opian-born and Swedish -raised chef will look to the farms and farmers markets o f N e w a r k ’s n e i g h b o r i n g communities to source local ingredients for his restaurant, as well as local vendor opportunities for the business overall. He will also be seeking food inspiration from Newark’s East Ward—a.k.a. the Ironbound section—which has a culinary and cultural tradition heavily influenced by its thriving Portuguese population. Samuelsson, who has been working on his Newark location for the past three years, may model it after his Harlem establishment, bringing not just good food, but a warm dining and social atmosphere to the community.

FOODS UNITY E L O H W E COMM N ONE H T S D E FE THA S Y A W E IN MOR The doors have opened! Whole Foods Market fresh food options are now available to Newark residents and commuters. This business has brought to the city: approximately 110 jobs, various vendor opportunities, community grants, and a micro lending program to fight poverty. Stationed in the new Hahne & Co building, the 29,000-squarefoot Whole Foods Market will bring the city a step closer to resolving the “food desert” crisis—the lack of fresh fruit, vegetables, and other healthy foods in many urban areas—that plagues Newark. With only three Whole Foods Markets in Essex County, the Newark location is poised to attract many newcomers to the city. Through its foundation, Whole Foods is granting between $5,000 and $15,000 to community-led nonprofits, in each of Newark’s five wards, that support healthy food projects. The grocer is also offering microloans up to $250,000 to Newark-based entrepreneurs for training and support and to help transform their communities and fight poverty. And the store’s community-minded focus doesn’t stop there. The Newark Whole Foods location will offer lower prices to shoppers—mirroring the economically sensitive model it implemented in its New Orleans and Detroit locations—all while maintaining the brand’s standard of quality. 20   SPRING 2017  |  DESTINATION NEWARK


EET HOME SW O. C HAHNE & New, contemporary living spaces are taking over Newark’s downtown area. One of the newer constructions is a nine-story building located on New and Halsey Streets, which connects to the Hahne & Co. building through a shared lobby and atrium, where additional residential units are located on the third and fourth floors. Revamping the standard of living, this 100% smoke-free property includes a shopping experience and attractive amenities, including a fitness center, outdoor living areas, and a lounge. To ensure that the residences were accessible to all Newarkers, 64 of the 160 units—ranging from studio to three-bedroom apartments—were designated as affordable housing units for low income and working families. Residents were selected through an application and lottery process and move-in began in January 2017. PHOTOS: DUSTIN SUMMERS DESTINATIONNEWARK.NET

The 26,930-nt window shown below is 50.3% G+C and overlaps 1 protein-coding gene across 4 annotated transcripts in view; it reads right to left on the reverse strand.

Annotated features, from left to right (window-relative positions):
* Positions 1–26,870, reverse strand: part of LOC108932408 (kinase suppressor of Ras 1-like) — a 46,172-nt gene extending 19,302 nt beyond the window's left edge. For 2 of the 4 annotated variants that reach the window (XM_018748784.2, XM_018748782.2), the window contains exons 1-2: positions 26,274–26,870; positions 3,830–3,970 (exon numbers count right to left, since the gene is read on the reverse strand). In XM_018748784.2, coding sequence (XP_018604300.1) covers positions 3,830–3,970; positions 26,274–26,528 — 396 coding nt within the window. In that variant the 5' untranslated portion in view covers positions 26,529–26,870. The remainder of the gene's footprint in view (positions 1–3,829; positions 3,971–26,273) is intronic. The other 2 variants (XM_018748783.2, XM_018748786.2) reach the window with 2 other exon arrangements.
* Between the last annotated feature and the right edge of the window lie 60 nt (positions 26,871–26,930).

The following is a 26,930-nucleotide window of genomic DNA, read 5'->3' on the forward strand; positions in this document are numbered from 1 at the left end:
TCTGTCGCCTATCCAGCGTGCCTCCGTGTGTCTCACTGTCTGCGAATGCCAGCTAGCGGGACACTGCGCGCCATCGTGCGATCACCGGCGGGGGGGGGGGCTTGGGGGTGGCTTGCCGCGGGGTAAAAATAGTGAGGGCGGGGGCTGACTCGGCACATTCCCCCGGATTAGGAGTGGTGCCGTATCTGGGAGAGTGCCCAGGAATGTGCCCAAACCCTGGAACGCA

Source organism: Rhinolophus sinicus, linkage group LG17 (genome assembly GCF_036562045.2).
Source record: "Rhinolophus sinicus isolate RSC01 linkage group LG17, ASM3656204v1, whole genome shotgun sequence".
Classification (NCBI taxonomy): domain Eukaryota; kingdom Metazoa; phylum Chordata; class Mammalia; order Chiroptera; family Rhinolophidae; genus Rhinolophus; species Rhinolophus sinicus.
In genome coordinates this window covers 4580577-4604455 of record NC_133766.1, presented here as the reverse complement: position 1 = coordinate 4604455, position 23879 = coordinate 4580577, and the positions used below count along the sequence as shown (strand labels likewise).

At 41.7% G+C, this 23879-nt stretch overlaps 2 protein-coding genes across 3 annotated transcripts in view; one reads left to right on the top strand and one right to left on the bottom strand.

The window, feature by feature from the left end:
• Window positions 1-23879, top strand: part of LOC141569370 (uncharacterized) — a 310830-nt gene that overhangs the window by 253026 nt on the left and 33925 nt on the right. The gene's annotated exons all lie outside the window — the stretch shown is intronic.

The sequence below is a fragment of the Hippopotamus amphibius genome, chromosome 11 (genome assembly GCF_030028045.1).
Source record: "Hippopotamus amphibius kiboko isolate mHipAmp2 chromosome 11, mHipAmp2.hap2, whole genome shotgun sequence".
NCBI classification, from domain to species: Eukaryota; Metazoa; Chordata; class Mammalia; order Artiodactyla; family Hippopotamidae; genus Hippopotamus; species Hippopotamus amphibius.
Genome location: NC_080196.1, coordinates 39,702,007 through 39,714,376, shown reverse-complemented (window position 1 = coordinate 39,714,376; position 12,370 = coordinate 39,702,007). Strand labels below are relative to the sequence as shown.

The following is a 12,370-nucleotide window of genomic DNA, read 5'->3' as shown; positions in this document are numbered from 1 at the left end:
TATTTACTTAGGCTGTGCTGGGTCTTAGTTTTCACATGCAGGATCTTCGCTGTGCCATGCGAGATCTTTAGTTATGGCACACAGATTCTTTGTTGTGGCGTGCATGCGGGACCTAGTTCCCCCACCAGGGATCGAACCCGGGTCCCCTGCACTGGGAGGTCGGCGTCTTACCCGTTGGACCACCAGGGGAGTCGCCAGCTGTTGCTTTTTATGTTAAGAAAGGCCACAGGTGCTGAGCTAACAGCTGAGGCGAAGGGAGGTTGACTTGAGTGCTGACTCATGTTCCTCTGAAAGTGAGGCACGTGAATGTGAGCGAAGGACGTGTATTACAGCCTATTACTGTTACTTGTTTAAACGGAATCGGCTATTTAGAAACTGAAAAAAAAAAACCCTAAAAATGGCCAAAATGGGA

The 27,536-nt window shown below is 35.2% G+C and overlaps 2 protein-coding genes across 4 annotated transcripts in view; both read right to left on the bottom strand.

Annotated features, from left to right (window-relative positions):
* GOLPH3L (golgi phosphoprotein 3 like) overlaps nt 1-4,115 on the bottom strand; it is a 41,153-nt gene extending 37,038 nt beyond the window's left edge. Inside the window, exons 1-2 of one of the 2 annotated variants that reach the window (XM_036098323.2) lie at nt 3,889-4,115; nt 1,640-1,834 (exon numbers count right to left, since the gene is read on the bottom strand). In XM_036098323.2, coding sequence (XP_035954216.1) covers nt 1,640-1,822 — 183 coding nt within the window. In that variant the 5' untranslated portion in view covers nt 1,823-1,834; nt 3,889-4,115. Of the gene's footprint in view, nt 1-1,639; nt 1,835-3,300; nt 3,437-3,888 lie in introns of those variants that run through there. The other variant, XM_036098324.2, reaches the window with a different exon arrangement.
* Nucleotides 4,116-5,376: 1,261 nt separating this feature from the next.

ARK W E N E C N EXPERIE MULTIMEDIA H THROUG You don’t often hear of multidiscipline arts incubators popping up in New Jersey, not to mention Newark. This is why Rutgers University–Newark took advantage of the opportunity and wasted no time making themselves at home as the first major tenant inside the new Hahne & Co. building. The $25 million Express Newark initiative occupies approximately 50,000 square feet and three floors of creative space that includes a portrait studio, a lecture hall, a communications media 22   SPRING 2017  |  DESTINATION NEWARK

The Rutgers Institute of Jazz Studies in the Hahne & Co. building houses a Miles listening station and showcases a trumpet that belonged to Miles Davis.

center, a print shop, gallery space, and the relocated Rutgers Institute of Jazz Studies. The university hopes that the space will inspire new local talent and give Newark residents and students an opportunity to use multimedia to express the rich history and diversity in the city. A collaboration between Rutgers–Newark students, Newark residents and community leaders, Express Newark is a bold approach to cultivating local artistic expression through engagement. It’s meant to serve as a literal and figurative hub for all the imagination and creative ideas in the minds of Rutgers–Newark students and beyond. dN








Working in


Village by Arrie Ledley and Sonja Mack